Sobriety Starts with a Choice

Alcoholic RelapseAs much as it hurts family to accept, only one person can make the decision for an alcoholic to get sober. That choice must come from the alcoholic voluntarily. No amount of outside pressure, shaming, or bullying can force an individual to choose sobriety. It might get them to stop drinking for a while. But ultimately, the choice not to pick up the bottle again has to come from within.

At Blue Coast Behavioral Health, we offer extensive education on the stages of change. This process describes the mental decision-making behind choosing to get clean and sober. The basic process outlined:

  1. Pre-contemplation
  2. Contemplation
  3. Preparation
  4. Action
  5. Maintenance
  6. Relapse

For families worried about an alcoholic who keeps relapsing, understanding the stages of change offers insight to a baffling process. Every alcoholic presents different case circumstances. But chronic relapse often indicates that the individual has not truly progressed past the contemplation stage of change. Going to rehab doesn’t actually indicate that the person arrived at the action stage of change. Often, this “action” is motivated by external pressures and threat of consequence from family, friends, and work.

Individuals can also regress backward if not working a strong program (particularly in outpatient). This vulnerable time often brings on thoughts like, “Well, things have been going really well lately. I should be ok to drink again, and I’ll make sure it’s different this time.” That erroneous train of thought shows up as a very common feature of early recovery. If this is a recurring event, individuals may benefit from certain medications like naltrexone, the monthly Vivitrol injection, acamprosate, and in some cases Antabuse. The efficacy of these medications are monitored through regular treatment checkups with a psychiatrist.

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Advice for Creating Boundaries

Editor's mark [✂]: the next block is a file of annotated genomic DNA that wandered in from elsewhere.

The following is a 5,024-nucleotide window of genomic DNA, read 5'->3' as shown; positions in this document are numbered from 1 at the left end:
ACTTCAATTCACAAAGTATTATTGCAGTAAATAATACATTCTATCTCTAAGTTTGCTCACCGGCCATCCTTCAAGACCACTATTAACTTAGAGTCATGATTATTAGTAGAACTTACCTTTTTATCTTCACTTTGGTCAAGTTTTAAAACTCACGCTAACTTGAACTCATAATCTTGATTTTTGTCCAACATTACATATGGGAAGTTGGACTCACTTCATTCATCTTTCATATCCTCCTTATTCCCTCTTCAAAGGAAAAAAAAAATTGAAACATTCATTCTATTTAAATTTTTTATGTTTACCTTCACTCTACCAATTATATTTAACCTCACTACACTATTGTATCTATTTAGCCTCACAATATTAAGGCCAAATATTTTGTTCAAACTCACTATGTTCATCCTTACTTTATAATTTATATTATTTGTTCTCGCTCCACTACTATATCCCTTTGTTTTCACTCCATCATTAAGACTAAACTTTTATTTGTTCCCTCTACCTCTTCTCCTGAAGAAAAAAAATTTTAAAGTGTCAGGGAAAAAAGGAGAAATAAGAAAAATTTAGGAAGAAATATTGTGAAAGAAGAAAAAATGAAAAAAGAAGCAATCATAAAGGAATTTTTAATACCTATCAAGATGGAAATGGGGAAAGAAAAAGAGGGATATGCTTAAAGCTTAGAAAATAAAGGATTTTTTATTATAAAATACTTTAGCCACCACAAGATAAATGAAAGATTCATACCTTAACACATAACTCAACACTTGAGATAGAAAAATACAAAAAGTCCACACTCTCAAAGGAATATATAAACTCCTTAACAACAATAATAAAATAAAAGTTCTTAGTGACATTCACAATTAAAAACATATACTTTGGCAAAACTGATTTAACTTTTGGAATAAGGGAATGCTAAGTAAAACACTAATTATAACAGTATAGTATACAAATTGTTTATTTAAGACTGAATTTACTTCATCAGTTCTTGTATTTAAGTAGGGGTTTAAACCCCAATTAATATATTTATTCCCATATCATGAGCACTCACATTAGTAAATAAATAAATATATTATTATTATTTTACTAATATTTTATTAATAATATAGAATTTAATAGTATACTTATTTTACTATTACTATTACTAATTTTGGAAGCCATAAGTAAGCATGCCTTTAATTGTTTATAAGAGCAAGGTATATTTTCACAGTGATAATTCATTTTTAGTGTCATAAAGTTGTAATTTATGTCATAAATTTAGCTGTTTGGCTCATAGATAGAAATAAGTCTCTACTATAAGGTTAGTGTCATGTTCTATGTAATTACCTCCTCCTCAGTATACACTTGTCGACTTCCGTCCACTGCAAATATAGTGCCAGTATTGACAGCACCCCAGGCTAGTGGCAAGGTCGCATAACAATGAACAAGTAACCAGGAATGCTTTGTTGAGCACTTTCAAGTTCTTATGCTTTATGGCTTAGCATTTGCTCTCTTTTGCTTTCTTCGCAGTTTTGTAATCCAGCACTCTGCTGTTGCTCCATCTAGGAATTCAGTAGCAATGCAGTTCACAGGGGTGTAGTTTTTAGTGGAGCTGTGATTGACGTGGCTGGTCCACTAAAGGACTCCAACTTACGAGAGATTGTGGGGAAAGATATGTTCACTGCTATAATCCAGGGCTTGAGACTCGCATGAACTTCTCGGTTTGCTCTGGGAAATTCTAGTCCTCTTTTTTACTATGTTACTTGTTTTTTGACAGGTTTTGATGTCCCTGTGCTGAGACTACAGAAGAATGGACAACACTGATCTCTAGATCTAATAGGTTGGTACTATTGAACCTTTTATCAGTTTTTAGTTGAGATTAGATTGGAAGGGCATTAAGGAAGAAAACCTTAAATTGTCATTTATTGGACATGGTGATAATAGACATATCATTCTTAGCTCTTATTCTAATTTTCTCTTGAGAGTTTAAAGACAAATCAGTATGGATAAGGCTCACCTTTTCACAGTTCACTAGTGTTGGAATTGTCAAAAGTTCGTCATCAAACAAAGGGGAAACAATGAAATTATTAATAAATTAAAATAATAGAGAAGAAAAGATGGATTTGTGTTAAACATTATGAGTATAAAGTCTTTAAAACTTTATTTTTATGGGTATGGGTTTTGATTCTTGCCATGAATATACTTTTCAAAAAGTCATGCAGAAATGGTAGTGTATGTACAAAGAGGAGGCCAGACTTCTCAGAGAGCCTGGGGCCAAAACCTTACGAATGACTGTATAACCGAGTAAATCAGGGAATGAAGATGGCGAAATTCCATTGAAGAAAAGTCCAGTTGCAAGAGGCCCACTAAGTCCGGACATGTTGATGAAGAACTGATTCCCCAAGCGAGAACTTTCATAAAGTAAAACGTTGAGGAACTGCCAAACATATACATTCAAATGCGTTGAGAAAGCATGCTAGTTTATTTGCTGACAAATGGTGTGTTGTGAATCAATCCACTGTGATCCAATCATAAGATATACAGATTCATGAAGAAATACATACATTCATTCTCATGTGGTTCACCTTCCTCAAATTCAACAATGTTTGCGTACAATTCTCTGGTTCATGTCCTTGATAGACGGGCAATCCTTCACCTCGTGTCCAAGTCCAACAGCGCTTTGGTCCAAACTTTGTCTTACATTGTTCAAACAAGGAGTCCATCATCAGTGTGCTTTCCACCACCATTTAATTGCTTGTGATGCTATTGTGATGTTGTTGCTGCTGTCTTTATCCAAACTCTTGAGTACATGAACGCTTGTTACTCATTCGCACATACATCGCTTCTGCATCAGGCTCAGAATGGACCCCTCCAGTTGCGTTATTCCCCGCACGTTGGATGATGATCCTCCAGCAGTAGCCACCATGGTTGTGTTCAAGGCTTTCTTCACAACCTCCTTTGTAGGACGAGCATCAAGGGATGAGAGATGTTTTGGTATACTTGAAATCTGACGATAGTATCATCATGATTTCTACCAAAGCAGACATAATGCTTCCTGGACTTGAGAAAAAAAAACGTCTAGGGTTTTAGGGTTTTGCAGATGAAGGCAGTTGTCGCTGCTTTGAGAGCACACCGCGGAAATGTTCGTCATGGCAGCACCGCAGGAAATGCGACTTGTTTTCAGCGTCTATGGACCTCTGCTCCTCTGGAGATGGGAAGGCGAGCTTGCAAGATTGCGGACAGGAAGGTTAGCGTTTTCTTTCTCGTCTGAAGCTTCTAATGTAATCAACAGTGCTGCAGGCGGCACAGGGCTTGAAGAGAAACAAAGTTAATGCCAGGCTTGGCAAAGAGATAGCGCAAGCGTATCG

Addiction is a family disease. Friends and family members of alcoholics suffer in their own ways as they watch the person struggle with a life-threatening drinking problem. Navigating a relationship with someone in active addiction presents many complications. The need for boundaries becomes critical as the alcoholic progresses further into their disease. Though it may seem like love to try and offer support to an alcoholic, any kind of support quickly becomes enabling. The unfortunate reality of many situations requires drastic action to encourage progress through the stages of change. After all, an alcoholic must make the decision to get sober for themselves, but why do so when friends and family accommodate their problematic behavior?

Boundaries offer a way forward when living with an active alcoholic becomes untenable. Establishing boundaries takes strength and often direction from a professional. Therapists provide great tools for creating effective boundaries. Individuals may also seek counsel from other sources including addiction counselors, spiritual leaders, and Al-Anon meetings. Our admissions staff members at Blue Coast Behavioral Health offer free counseling about establishing boundaries over the phone: 855-997-4702

Alcoholic Relapse: Not the Family’s Responsibility

Remember that your loved one is ultimately the one responsible for managing his or her own illness. Getting sober is difficult, takes time, and often repeated efforts after relapse. But although many alcoholics experience failure points during recovery, the process is a marathon, not a sprint. Alcoholic relapse events present learning opportunities to keep going and growing in recovery.

Although alcoholic relapse is not your responsibility, family members do well to stay involved with clinical family visits. Many health providers believe that recovery support from family provides an important piece of the puzzle for long term sobriety. Pay attention to the small ways that your loved one makes an effort in their recovery. Too often families are jaded and mired in resentment from recent memories of alcoholic behavior. A word of appreciation or acknowledgement of how the recovering alcoholic is trying can go a long way.


If you or a loved one is seeking help for an alcohol problem, our counselors are available 24/7 by phone: 855-997-4702